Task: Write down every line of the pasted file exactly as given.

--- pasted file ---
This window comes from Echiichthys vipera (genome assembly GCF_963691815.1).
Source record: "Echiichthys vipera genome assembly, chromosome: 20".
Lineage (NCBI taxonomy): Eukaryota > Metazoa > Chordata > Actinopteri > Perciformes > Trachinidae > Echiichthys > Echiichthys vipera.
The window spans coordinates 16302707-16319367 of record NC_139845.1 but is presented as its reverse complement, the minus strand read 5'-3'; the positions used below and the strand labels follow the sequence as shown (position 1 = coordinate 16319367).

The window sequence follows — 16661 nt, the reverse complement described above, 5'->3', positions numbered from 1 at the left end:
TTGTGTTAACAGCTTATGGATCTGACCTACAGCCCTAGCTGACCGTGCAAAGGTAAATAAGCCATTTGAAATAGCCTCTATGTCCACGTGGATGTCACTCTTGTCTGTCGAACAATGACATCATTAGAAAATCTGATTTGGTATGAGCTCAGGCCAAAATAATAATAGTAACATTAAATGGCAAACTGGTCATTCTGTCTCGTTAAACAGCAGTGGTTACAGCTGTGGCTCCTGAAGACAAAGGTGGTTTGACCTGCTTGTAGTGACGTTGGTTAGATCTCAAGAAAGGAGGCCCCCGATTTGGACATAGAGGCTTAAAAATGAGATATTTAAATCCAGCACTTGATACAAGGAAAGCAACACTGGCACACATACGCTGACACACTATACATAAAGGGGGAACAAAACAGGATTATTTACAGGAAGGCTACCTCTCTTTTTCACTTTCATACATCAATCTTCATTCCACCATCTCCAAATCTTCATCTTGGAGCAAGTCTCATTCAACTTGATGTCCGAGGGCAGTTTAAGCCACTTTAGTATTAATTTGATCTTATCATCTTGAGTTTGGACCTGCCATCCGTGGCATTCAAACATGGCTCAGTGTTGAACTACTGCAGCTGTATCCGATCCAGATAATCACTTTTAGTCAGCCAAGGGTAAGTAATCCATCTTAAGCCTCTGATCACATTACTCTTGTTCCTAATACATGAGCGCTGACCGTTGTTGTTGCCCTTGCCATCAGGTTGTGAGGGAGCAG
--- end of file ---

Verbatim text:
This window comes from Echiichthys vipera (genome assembly GCF_963691815.1).
Source record: "Echiichthys vipera genome assembly, chromosome: 20".
Lineage (NCBI taxonomy): Eukaryota > Metazoa > Chordata > Actinopteri > Perciformes > Trachinidae > Echiichthys > Echiichthys vipera.
The window spans coordinates 16302707-16319367 of record NC_139845.1 but is presented as its reverse complement, the minus strand read 5'-3'; the positions used below and the strand labels follow the sequence as shown (position 1 = coordinate 16319367).

The window sequence follows — 16661 nt, the reverse complement described above, 5'->3', positions numbered from 1 at the left end:
TTGTGTTAACAGCTTATGGATCTGACCTACAGCCCTAGCTGACCGTGCAAAGGTAAATAAGCCATTTGAAATAGCCTCTATGTCCACGTGGATGTCACTCTTGTCTGTCGAACAATGACATCATTAGAAAATCTGATTTGGTATGAGCTCAGGCCAAAATAATAATAGTAACATTAAATGGCAAACTGGTCATTCTGTCTCGTTAAACAGCAGTGGTTACAGCTGTGGCTCCTGAAGACAAAGGTGGTTTGACCTGCTTGTAGTGACGTTGGTTAGATCTCAAGAAAGGAGGCCCCCGATTTGGACATAGAGGCTTAAAAATGAGATATTTAAATCCAGCACTTGATACAAGGAAAGCAACACTGGCACACATACGCTGACACACTATACATAAAGGGGGAACAAAACAGGATTATTTACAGGAAGGCTACCTCTCTTTTTCACTTTCATACATCAATCTTCATTCCACCATCTCCAAATCTTCATCTTGGAGCAAGTCTCATTCAACTTGATGTCCGAGGGCAGTTTAAGCCACTTTAGTATTAATTTGATCTTATCATCTTGAGTTTGGACCTGCCATCCGTGGCATTCAAACATGGCTCAGTGTTGAACTACTGCAGCTGTATCCGATCCAGATAATCACTTTTAGTCAGCCAAGGGTAAGTAATCCATCTTAAGCCTCTGATCACATTACTCTTGTTCCTAATACATGAGCGCTGACCGTTGTTGTTGCCCTTGCCATCAGGTTGTGAGGGAGCAG